Nova Scotia

How some Nova Scotians are fighting high food costs by foraging

Some Nova Scotians are foraging to help combat with the high cost of food.

'You wouldn't find at the most expensive restaurants anywhere, what we have commonly for meals'

While some might see dandelions as a pesky weed, Christopher Wildbore sees them as a delicious salad ingredient. (CBC)

For Christopher Wildbore, the world is his pantry.

Wildbore, who lives near Truro, N.S., learned how to forage at a young age.

His grandfather knew about wild plants and herbs. He taught him how to recognize the mint that grew in the ditch near his house and the plantains that grew in their driveway.

As he grew up, Wildbore learned more about the natural world and became familiar with what he could eat.

But there came a time in his adulthood when foraging became less of a hobby and more of a necessity.

"Although I'm at a good place in my life now economically, there have been times I have lived on the street," said Wildbore, who runs the Facebook group Backyard foraging in Nova Scotia.

"There have been times when my rent was higher than my income and I had to find other ways to get groceries."

Christopher Wildbore, left, says he used to depend on foraging. (Submitted by Christopher Wildbore)

One of those times was between 2003 and 2005, when Wildbore was living in Kentville on a disability income of $527 a month. His rent was $505 a month and his medication was $20 a month.

With nothing left for groceries, he turned to forests and beaches for food.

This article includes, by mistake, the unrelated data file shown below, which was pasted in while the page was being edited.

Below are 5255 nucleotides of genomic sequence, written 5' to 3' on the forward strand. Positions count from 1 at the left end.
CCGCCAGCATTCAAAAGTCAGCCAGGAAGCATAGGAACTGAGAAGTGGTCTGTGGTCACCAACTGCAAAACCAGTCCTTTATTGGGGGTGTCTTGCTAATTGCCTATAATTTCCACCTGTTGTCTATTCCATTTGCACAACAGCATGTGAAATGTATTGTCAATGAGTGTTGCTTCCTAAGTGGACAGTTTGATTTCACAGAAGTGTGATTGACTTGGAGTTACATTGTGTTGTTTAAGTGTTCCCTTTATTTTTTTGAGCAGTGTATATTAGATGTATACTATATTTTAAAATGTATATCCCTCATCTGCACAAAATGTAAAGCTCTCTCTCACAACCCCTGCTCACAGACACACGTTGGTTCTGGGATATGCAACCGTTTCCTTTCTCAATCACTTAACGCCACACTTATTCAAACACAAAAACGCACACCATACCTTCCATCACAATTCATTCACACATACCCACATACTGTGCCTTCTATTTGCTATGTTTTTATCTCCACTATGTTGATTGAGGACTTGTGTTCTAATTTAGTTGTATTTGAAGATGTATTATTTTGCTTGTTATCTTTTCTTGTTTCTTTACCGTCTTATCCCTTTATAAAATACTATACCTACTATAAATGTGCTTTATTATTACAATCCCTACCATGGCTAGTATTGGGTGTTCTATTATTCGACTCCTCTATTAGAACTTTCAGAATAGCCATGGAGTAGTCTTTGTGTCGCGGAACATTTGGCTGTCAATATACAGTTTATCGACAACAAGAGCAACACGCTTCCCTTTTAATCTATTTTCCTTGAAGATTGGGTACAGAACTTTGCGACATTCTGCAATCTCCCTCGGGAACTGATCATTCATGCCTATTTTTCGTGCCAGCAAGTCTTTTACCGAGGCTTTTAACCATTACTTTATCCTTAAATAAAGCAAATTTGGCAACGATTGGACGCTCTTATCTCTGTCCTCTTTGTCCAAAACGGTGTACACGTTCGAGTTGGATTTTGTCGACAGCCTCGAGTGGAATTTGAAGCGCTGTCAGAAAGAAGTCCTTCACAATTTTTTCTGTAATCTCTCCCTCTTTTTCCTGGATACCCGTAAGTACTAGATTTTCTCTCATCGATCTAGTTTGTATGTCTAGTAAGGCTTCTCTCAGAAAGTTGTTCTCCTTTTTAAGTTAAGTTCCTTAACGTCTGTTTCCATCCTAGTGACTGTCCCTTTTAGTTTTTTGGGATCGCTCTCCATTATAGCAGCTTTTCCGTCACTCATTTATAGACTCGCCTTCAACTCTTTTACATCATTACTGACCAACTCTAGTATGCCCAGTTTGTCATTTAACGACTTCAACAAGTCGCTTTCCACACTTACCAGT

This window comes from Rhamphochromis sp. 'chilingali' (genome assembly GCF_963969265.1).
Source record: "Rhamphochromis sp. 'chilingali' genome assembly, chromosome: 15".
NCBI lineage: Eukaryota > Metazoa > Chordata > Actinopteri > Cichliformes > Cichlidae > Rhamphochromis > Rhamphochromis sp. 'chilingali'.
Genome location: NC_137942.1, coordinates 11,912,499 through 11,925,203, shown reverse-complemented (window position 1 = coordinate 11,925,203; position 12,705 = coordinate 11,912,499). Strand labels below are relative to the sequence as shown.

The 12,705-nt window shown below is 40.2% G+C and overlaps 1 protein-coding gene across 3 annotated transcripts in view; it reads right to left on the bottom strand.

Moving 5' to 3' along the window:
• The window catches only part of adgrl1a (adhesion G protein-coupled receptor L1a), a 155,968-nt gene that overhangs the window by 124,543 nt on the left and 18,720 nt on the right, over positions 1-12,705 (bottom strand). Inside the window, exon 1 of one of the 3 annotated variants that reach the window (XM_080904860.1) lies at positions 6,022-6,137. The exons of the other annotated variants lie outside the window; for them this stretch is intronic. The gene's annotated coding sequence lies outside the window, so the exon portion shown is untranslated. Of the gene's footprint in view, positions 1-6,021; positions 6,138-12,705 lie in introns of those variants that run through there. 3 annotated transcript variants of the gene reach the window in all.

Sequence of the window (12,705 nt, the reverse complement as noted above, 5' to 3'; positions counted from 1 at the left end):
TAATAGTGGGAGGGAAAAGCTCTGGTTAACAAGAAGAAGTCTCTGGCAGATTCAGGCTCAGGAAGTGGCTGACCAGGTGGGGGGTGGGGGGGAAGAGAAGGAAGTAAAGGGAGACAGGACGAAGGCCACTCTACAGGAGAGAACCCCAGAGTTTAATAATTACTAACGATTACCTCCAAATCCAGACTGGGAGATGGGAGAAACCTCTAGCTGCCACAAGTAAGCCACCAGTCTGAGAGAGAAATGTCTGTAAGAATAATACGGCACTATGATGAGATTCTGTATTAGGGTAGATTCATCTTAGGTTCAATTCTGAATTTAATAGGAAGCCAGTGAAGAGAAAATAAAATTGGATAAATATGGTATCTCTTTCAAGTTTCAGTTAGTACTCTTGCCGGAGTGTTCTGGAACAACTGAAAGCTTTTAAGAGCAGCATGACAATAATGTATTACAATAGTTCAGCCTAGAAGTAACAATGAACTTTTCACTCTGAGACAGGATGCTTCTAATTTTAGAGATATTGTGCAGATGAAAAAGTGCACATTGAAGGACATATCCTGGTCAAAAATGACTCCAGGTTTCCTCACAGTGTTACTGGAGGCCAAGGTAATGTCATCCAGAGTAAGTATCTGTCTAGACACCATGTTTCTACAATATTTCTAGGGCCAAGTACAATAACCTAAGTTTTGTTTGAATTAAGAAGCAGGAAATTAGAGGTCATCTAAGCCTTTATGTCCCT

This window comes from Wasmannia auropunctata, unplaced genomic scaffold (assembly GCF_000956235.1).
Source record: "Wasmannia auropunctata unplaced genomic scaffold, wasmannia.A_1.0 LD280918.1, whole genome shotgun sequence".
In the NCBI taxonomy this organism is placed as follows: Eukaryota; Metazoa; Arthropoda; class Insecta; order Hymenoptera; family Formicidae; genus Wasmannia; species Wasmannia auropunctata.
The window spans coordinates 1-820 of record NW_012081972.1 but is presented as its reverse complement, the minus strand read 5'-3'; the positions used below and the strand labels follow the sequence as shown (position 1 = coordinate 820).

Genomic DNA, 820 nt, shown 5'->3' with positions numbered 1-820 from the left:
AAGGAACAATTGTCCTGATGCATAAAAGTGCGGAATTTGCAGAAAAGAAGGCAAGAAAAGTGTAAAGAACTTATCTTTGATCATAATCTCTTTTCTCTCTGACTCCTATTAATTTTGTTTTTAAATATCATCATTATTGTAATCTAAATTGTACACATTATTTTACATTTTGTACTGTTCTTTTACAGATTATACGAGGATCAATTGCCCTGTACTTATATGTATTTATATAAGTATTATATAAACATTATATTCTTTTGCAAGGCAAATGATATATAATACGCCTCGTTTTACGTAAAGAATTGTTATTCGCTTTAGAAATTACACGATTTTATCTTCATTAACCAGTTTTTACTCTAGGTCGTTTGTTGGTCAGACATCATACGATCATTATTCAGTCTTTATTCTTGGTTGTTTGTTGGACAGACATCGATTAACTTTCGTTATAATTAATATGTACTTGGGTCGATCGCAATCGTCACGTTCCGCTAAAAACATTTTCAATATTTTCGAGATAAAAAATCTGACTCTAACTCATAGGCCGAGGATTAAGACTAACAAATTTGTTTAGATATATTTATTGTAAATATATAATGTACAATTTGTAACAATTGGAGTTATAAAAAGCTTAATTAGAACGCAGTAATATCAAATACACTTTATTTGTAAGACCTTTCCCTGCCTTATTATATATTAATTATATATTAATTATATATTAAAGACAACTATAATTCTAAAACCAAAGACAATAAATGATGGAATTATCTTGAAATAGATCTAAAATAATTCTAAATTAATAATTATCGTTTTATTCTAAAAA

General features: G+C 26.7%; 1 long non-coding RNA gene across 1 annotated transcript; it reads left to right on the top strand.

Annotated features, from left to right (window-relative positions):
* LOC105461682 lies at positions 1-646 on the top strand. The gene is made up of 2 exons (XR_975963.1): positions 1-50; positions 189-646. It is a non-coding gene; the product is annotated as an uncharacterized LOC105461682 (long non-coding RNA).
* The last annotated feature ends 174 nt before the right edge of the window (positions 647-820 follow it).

"I had direct access to just about every plant Nova Scotia has to offer," he said.

Plantains and dandelions are two of his favourites.

Plantains are easily found and nutritious to boot. "It's got a lot of what you need," said Wildbore. 

He said dandelion greens are similar to spinach and can make excellent salads once they're soaked in salt water to remove the bitterness.

Oxeye daisy leaves and flowers are edible. (Portia Clark/CBC)

Foraging is often thought of as a wilderness pursuit, but Wildbore said there's plenty to be found in suburban or urban settings. Most green spaces offer a place for things to grow.

If you muster up the courage, you can even ask to go hunting on lawns around the neighbourhood.

"People aren't actually going to think you're weird for it. They think it's pretty darn cool," said Wildbore.

But permission is required or it could be considered trespassing.

Common plantains can often be found growing in dirt driveways or along roads. (Aidan Geary/CBC)

Wildbore added that foraging in urban areas comes with a few concerns. He warns people to stay off busy roadsides and to beware of pesticides.

There are also rules about removing plants from provincial and national parks.

While Wildbore's in a better place now, he still supplements his grocery shopping with foraged food to save money.

"I have bags and bags of plantain and dandelion greens in my freezer that I picked during the summer so that I have it for the winter," he said.

'Stunned' at high food costs

The cost of food across the country has been on the rise for years. Canada's Food Price Report 2020 estimates the average Canadian family will spend $12,667 on food in 2020 — $487 more than in 2019.